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HealthThe interplay between diabetes and depression, explained

According to the World Health Organization (WHO), around 422 million people across the globe are living with diabetes. Unfortunately, the UAE has one of the world’s highest rates, with Cleveland Clinic Abu Dhabi estimating that one in five adults has some form of the disease, and that cases will double by 2040. A long-term condition that affects the body’s ability to produce insulin and remove glucose from the bloodstream, diabetes can lead to heart disease, organ...
Harriet ShephardNovember 14, 202210 min
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Dr Rasha Abbas diabetes and depressionDr Rasha Abbas, Psychiatry Consultant at HealthPlus Diabetes & Endocrinology Center.

According to the World Health Organization (WHO), around 422 million people across the globe are living with diabetes.

Unfortunately, the UAE has one of the world’s highest rates, with Cleveland Clinic Abu Dhabi estimating that one in five adults has some form of the disease, and that cases will double by 2040. A long-term condition that affects the body’s ability to produce insulin and remove glucose from the bloodstream, diabetes can lead to heart disease, organ failure and other very serious health problems.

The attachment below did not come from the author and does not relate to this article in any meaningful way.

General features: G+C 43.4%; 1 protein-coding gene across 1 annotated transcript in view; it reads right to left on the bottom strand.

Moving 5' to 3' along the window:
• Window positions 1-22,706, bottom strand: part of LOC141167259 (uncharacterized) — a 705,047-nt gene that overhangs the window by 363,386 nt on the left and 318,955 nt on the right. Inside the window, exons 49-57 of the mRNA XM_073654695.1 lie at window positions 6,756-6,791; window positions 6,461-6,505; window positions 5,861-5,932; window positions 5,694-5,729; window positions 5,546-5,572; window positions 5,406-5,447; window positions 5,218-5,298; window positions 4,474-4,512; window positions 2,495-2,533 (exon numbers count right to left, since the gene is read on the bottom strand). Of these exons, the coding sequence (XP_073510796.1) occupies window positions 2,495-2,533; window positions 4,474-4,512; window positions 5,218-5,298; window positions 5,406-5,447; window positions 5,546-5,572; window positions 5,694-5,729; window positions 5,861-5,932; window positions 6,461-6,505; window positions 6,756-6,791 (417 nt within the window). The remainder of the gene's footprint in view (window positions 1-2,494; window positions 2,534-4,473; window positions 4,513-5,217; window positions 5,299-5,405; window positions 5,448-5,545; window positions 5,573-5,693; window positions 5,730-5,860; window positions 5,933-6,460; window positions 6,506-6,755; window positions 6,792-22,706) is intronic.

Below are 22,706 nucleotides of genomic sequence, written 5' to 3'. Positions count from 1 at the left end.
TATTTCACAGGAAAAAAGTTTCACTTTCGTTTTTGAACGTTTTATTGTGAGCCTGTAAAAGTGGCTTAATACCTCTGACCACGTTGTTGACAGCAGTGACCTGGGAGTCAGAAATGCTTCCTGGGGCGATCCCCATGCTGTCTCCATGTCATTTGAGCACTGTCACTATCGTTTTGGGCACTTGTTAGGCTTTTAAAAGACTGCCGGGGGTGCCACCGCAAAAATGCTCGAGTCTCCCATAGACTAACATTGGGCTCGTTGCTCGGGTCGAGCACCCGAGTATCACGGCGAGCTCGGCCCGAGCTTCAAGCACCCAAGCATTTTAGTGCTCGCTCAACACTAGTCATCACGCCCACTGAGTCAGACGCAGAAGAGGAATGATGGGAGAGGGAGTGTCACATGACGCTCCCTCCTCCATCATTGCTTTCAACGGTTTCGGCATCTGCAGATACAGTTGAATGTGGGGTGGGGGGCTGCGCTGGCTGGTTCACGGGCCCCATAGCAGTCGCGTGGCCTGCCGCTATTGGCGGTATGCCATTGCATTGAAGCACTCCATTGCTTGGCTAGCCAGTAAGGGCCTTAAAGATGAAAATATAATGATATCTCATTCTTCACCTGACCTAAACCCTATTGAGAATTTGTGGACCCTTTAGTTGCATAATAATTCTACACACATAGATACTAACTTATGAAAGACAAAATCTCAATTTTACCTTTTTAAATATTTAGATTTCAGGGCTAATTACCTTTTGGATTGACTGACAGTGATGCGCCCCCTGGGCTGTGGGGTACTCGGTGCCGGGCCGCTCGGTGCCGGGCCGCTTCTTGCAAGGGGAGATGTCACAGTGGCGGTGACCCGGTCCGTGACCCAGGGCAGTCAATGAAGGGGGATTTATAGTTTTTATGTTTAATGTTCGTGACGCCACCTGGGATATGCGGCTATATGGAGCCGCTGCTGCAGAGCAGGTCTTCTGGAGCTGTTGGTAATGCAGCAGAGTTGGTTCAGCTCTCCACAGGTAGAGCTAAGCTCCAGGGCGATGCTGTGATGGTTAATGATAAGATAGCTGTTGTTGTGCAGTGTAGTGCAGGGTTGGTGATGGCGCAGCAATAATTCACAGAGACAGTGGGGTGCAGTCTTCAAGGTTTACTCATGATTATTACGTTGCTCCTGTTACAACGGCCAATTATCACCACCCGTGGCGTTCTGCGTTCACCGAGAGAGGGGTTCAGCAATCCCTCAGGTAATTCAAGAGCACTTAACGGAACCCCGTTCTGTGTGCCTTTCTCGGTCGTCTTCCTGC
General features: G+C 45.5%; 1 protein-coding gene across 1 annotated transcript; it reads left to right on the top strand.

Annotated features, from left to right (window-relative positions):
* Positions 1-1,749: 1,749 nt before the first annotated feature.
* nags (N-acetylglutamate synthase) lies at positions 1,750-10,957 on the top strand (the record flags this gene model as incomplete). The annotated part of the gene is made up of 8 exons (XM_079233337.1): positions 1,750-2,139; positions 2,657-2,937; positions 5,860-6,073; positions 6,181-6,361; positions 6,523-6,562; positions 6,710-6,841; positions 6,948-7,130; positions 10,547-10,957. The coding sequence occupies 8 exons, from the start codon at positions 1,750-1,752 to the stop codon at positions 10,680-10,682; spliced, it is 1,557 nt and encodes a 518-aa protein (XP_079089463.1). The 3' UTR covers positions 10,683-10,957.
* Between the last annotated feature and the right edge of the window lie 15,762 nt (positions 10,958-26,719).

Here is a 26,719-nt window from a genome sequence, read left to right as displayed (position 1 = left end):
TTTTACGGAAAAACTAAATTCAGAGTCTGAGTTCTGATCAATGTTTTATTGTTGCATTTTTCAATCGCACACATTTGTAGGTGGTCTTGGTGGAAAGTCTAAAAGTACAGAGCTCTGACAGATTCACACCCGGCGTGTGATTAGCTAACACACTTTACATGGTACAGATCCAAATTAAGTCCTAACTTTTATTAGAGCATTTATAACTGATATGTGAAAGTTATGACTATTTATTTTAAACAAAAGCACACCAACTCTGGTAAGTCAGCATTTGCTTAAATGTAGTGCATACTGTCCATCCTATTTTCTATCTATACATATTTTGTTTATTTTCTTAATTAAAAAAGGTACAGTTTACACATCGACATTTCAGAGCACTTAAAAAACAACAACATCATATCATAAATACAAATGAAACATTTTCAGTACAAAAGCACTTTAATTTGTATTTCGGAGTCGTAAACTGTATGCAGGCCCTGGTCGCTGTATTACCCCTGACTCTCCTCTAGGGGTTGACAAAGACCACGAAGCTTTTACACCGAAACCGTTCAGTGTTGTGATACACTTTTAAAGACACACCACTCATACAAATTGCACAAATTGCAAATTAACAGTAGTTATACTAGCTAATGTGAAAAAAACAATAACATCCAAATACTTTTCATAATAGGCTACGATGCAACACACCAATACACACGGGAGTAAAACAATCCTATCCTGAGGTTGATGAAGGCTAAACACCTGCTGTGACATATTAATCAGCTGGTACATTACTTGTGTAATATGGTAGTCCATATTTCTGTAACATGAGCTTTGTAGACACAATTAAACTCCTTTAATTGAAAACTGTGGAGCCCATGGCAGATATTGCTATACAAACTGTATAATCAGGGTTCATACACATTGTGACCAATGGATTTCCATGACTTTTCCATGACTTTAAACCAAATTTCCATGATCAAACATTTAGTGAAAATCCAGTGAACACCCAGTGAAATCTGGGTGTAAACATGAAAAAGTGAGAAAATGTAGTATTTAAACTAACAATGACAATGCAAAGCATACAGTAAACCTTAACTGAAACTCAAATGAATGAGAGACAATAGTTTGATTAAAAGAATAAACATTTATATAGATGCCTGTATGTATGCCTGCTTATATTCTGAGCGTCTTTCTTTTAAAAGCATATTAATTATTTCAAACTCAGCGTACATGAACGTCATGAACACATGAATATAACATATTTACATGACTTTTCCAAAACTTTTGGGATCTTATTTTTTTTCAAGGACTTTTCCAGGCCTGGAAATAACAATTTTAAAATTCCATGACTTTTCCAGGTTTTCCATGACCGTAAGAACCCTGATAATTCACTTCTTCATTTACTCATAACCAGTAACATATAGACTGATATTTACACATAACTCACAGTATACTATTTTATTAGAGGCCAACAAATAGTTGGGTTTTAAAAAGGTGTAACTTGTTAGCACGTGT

Around 90 percent of diagnoses are type two (where the body is unable to use insulin properly), while the the remainder is type one (where the body stops producing insulin altogether).

The correlation between mental and physical health

While the physical effects of diabetes are well-documented, the connection with mental health issues is less discussed.

Dr Rasha Abbas, psychiatry consultant at HealthPlus Diabetes & Endocrinology Center in Abu Dhabi, explains that people with diabetes are almost 20 percent more likely to suffer from depression.

“It all comes down to the close connection between our physical and mental health,” she begins.

“Research proves that poor mental health can lead to poor physical health, and vice versa. So, it’s the same for depression and diabetes. They can negatively impact one another, and positively.”

While depression isn’t a direct symptom of diabetes, the stress that comes with a diagnosis can cause it to develop.

Dr Abbas says: “The majority of patients initially feel stressed, shocked and upset, and that’s a totally normal reaction to finding out that you have any kind of chronic problem.

“After a few weeks, most accept the diagnosis and start concentrating on managing it as best they can. But others will end up feeling so down that they start suffering from depression or anxiety.”

The effects can be seen the other way around, too. While obesity, unhealthy diets and sedentary lifestyles are known to be some of the reasons behind the rise in diabetes cases, she notes that people with depression are particularly at risk as well.

“Depression causes higher levels of stress hormones, and these can affect insulin levels. It can also reduce motivation to eat healthy, exercise and socialize, so there are biological and behavioral reasons why it can encourage the onset of diabetes,” she adds.